Sometimes political leaders do the right thing for the wrong reasons. Take the decision of India's Congress-led United Progressive Alliance to carve a new state of Telangana out of Andhra Pradesh, with Hyderabad as its capital.
The Congress did this for a crassly self-serving reason: to avert an electoral rout in Andhra Pradesh, where it won 33 of 42 Lok Sabha seats in 2009. Its prospect was gloomy in Telangana -- where it earlier joined hands with the Telanagana Rashtra Samiti -- and in Coastal Andhra and Rayalaseema, the remaining regions, often called Seemandhra, where public sentiment disfavours Telanagana.
In Seemandhra, the anti-Telangana YSR Congress led by Jaganmohan Reddy is a formidable force. In Telangana, the Congress lost support by dillydallying on statehood after Home Minister P. Chidambaram announced it in 2009.
After the recent announcement, the Congress stands to gain. It can at minimum win seats in Coastal Andhra. Optimistically, it might reach accommodation with Mr. Reddy by cynically manipulating the corruption charges he faces.
Second, with the TRS, it can win most of Telangana's 17 Lok Sabha seats. And third, it can marginalise the Bharatiya Janata Party in Telangana.
If the Congress is devious, the BJP too has opportunistic double standards. It's generally unitarist, but supports smaller states when expedient -- e.g. Uttarakhand, and Vidarbha (Maharashtra), where it's dependent on the Shiv Sena, which virulently opposes Vidarbha's statehood.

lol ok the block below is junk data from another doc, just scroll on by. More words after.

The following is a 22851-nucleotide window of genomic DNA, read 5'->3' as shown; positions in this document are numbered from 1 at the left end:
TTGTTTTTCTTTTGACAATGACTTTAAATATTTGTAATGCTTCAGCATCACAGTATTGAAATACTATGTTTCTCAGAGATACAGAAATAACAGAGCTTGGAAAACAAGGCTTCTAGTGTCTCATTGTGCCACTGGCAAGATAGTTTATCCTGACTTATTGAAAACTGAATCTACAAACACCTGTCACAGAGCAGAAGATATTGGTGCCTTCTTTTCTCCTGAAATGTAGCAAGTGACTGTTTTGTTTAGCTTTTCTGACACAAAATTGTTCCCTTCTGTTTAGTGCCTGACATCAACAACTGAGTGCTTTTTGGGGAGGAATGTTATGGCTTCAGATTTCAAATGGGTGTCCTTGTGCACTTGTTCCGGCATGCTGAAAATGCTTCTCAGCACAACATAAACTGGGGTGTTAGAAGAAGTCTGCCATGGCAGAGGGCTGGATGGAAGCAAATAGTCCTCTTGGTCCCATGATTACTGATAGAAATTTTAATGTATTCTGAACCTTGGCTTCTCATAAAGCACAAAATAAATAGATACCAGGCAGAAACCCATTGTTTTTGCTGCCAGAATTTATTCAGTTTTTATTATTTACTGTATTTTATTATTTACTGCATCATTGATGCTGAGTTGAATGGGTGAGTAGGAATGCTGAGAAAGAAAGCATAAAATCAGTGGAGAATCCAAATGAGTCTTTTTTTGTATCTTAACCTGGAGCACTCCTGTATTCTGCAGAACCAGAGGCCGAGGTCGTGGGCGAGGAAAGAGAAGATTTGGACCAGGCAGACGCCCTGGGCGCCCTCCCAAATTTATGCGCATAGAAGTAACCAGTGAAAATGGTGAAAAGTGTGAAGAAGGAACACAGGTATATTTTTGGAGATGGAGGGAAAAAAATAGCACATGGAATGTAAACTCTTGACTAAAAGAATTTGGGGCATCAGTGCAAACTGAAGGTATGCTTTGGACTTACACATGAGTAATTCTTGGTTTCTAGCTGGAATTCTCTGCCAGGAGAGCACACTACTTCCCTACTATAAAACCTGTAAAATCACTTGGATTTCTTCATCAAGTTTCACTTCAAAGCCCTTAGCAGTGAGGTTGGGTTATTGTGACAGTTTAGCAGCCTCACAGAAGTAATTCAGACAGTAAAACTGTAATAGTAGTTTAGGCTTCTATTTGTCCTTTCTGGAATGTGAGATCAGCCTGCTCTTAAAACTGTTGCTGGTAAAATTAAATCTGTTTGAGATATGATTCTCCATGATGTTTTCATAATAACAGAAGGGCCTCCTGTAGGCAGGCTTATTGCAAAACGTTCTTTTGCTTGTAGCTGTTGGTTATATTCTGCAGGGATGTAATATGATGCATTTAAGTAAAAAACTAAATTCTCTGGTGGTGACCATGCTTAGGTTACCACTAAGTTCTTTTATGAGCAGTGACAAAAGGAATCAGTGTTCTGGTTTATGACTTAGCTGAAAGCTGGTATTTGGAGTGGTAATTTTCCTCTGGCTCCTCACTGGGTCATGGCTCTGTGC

The case for Telangana's statehood is unassailable. Before Independence, Telangana belonged to the Nizam's Hyderabad state, Seemandhra to the British-ruled Madras Presidency. They had different of administrative and education systems, with Urdu and English as the official languages.
Seemandhra people with knowledge of English had a head-start in securing government jobs. Telangana with two-fifths of Andhra's population only accounts for one-fifth of government employees, and under one-twentieth of departmental heads.
The British invested in irrigation in the Coastal region, creating a prosperous landowning class. Telangana saw nothing comparable and remained poor -- despite being the main source of Coastal Andhra's irrigation.
Telangana accounts for over two-thirds of the catchment areas of Rivers Krishna and Godavari. But it gets only 18% of the state's irrigation benefits, while Coastal Andhra corners 74%. This is also true of forests and mineral deposits.
Coastal Andhra is more industrialised, and much richer, than the other two regions. It's also Andhra's rice bowl. Telangana has very little industry, barring in Hyderabad. Most of its agriculture is rain-fed, with low yields. Largely arid or semiarid Rayalaseema is Andhra's most backward region.
Telangana sharply differs from Seemandhra in culture, ethnic-religious composition and food habits. The Telangana people don't speak the Sanskritised Telugu prevalent in Seemandhra; their language is strongly influenced by Urdu, Marathi and Kannada.
Telangana has a distinct political history going back to the great agrarian revolt of the 1940s under Communist leadership, which threw up the Telangana state demand.
The Telangana people believe they are victims of “cultural subjugation.” They're looked down upon in Seemandhra, and often mocked in mainstream TV serials. Right or wrong, perceptions matter.